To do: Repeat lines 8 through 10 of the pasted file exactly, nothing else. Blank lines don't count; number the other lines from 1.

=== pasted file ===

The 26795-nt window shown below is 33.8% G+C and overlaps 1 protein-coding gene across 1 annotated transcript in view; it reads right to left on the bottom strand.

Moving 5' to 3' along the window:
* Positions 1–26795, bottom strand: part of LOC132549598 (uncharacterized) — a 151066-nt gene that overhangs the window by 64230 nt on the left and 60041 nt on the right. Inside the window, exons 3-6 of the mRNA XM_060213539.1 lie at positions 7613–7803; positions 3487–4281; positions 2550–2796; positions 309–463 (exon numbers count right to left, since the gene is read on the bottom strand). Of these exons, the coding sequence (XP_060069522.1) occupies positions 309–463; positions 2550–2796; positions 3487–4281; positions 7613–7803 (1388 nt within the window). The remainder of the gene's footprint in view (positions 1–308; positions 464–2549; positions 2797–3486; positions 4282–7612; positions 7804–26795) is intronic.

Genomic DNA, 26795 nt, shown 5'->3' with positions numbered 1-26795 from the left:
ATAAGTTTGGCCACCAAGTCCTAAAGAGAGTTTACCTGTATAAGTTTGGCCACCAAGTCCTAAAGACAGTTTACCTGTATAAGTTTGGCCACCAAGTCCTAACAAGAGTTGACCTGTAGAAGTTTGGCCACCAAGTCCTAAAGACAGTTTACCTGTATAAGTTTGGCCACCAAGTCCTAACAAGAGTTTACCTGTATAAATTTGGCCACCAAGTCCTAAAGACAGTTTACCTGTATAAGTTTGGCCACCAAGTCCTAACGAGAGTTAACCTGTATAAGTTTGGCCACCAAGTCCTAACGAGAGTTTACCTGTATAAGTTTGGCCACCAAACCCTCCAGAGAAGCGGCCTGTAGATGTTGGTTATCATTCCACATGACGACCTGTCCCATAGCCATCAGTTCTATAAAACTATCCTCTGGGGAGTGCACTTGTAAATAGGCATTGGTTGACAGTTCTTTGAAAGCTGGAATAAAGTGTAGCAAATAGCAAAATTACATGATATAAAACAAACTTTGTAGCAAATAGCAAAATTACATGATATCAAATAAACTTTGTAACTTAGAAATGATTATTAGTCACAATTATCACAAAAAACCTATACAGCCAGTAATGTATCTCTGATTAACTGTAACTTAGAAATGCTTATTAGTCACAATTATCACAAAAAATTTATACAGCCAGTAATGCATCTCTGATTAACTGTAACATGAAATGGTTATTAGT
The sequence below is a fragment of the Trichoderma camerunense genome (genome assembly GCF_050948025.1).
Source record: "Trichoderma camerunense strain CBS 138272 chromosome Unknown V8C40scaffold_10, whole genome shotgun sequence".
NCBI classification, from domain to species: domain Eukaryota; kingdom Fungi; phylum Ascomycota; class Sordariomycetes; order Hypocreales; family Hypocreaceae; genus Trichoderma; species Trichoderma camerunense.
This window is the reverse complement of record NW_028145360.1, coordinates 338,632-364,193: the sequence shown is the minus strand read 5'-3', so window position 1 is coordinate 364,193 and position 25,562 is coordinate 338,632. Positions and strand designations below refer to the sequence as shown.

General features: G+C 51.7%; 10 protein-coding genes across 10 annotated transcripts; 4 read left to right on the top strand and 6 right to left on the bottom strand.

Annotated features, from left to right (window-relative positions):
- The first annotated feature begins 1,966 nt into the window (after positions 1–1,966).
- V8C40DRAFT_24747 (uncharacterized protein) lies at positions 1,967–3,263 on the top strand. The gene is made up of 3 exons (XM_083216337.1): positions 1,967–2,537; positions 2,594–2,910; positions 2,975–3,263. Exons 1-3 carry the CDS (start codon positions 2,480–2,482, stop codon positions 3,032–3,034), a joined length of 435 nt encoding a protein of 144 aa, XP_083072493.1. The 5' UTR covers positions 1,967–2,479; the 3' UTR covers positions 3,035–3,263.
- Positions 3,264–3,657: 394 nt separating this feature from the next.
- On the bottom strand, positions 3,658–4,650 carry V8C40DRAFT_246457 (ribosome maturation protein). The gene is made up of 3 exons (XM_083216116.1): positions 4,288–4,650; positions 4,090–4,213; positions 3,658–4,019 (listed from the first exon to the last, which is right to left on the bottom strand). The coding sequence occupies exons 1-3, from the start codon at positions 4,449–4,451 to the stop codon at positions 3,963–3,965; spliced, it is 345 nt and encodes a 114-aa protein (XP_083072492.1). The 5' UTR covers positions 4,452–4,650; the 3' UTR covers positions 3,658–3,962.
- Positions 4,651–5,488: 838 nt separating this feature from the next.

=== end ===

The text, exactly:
NCBI classification, from domain to species: domain Eukaryota; kingdom Fungi; phylum Ascomycota; class Sordariomycetes; order Hypocreales; family Hypocreaceae; genus Trichoderma; species Trichoderma camerunense.
This window is the reverse complement of record NW_028145360.1, coordinates 338,632-364,193: the sequence shown is the minus strand read 5'-3', so window position 1 is coordinate 364,193 and position 25,562 is coordinate 338,632. Positions and strand designations below refer to the sequence as shown.

General features: G+C 51.7%; 10 protein-coding genes across 10 annotated transcripts; 4 read left to right on the top strand and 6 right to left on the bottom strand.